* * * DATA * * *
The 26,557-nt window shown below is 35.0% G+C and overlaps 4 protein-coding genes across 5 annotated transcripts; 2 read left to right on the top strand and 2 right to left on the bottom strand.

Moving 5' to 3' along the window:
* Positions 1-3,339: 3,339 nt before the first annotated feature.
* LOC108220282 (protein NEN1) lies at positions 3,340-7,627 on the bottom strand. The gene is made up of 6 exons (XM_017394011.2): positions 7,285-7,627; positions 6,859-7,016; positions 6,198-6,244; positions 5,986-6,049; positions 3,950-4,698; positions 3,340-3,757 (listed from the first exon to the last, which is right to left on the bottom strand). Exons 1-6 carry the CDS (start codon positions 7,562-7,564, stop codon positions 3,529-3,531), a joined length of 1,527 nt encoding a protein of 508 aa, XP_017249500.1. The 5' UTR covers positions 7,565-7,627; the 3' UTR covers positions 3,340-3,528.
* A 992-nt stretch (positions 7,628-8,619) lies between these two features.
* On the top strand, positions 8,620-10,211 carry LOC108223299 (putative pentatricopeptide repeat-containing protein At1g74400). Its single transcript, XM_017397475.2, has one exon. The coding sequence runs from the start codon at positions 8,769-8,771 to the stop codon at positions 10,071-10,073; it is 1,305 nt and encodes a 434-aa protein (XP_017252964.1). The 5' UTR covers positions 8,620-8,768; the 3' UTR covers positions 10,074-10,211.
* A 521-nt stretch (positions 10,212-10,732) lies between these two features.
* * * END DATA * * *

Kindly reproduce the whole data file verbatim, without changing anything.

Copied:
The 26,557-nt window shown below is 35.0% G+C and overlaps 4 protein-coding genes across 5 annotated transcripts; 2 read left to right on the top strand and 2 right to left on the bottom strand.

Moving 5' to 3' along the window:
* Positions 1-3,339: 3,339 nt before the first annotated feature.
* LOC108220282 (protein NEN1) lies at positions 3,340-7,627 on the bottom strand. The gene is made up of 6 exons (XM_017394011.2): positions 7,285-7,627; positions 6,859-7,016; positions 6,198-6,244; positions 5,986-6,049; positions 3,950-4,698; positions 3,340-3,757 (listed from the first exon to the last, which is right to left on the bottom strand). Exons 1-6 carry the CDS (start codon positions 7,562-7,564, stop codon positions 3,529-3,531), a joined length of 1,527 nt encoding a protein of 508 aa, XP_017249500.1. The 5' UTR covers positions 7,565-7,627; the 3' UTR covers positions 3,340-3,528.
* A 992-nt stretch (positions 7,628-8,619) lies between these two features.
* On the top strand, positions 8,620-10,211 carry LOC108223299 (putative pentatricopeptide repeat-containing protein At1g74400). Its single transcript, XM_017397475.2, has one exon. The coding sequence runs from the start codon at positions 8,769-8,771 to the stop codon at positions 10,071-10,073; it is 1,305 nt and encodes a 434-aa protein (XP_017252964.1). The 5' UTR covers positions 8,620-8,768; the 3' UTR covers positions 10,074-10,211.
* A 521-nt stretch (positions 10,212-10,732) lies between these two features.